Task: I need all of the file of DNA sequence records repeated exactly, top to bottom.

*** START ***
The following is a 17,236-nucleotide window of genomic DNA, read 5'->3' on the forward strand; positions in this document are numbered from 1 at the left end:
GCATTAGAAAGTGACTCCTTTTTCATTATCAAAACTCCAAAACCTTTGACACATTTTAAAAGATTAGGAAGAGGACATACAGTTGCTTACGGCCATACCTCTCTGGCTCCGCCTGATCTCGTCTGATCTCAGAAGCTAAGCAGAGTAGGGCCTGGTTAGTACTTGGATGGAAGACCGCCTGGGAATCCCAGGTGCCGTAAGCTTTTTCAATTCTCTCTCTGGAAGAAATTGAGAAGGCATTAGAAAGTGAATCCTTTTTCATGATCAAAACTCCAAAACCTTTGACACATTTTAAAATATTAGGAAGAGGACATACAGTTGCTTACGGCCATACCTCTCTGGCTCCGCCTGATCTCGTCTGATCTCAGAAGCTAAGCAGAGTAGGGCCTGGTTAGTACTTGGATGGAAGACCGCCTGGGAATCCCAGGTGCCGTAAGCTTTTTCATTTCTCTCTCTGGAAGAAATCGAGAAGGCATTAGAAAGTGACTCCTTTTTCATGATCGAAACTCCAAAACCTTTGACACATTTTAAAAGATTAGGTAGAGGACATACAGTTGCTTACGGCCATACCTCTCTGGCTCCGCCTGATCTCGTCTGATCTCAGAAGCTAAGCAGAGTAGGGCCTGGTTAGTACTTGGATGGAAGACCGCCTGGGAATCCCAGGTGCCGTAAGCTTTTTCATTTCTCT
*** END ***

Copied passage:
The following is a 17,236-nucleotide window of genomic DNA, read 5'->3' on the forward strand; positions in this document are numbered from 1 at the left end:
GCATTAGAAAGTGACTCCTTTTTCATTATCAAAACTCCAAAACCTTTGACACATTTTAAAAGATTAGGAAGAGGACATACAGTTGCTTACGGCCATACCTCTCTGGCTCCGCCTGATCTCGTCTGATCTCAGAAGCTAAGCAGAGTAGGGCCTGGTTAGTACTTGGATGGAAGACCGCCTGGGAATCCCAGGTGCCGTAAGCTTTTTCAATTCTCTCTCTGGAAGAAATTGAGAAGGCATTAGAAAGTGAATCCTTTTTCATGATCAAAACTCCAAAACCTTTGACACATTTTAAAATATTAGGAAGAGGACATACAGTTGCTTACGGCCATACCTCTCTGGCTCCGCCTGATCTCGTCTGATCTCAGAAGCTAAGCAGAGTAGGGCCTGGTTAGTACTTGGATGGAAGACCGCCTGGGAATCCCAGGTGCCGTAAGCTTTTTCATTTCTCTCTCTGGAAGAAATCGAGAAGGCATTAGAAAGTGACTCCTTTTTCATGATCGAAACTCCAAAACCTTTGACACATTTTAAAAGATTAGGTAGAGGACATACAGTTGCTTACGGCCATACCTCTCTGGCTCCGCCTGATCTCGTCTGATCTCAGAAGCTAAGCAGAGTAGGGCCTGGTTAGTACTTGGATGGAAGACCGCCTGGGAATCCCAGGTGCCGTAAGCTTTTTCATTTCTCT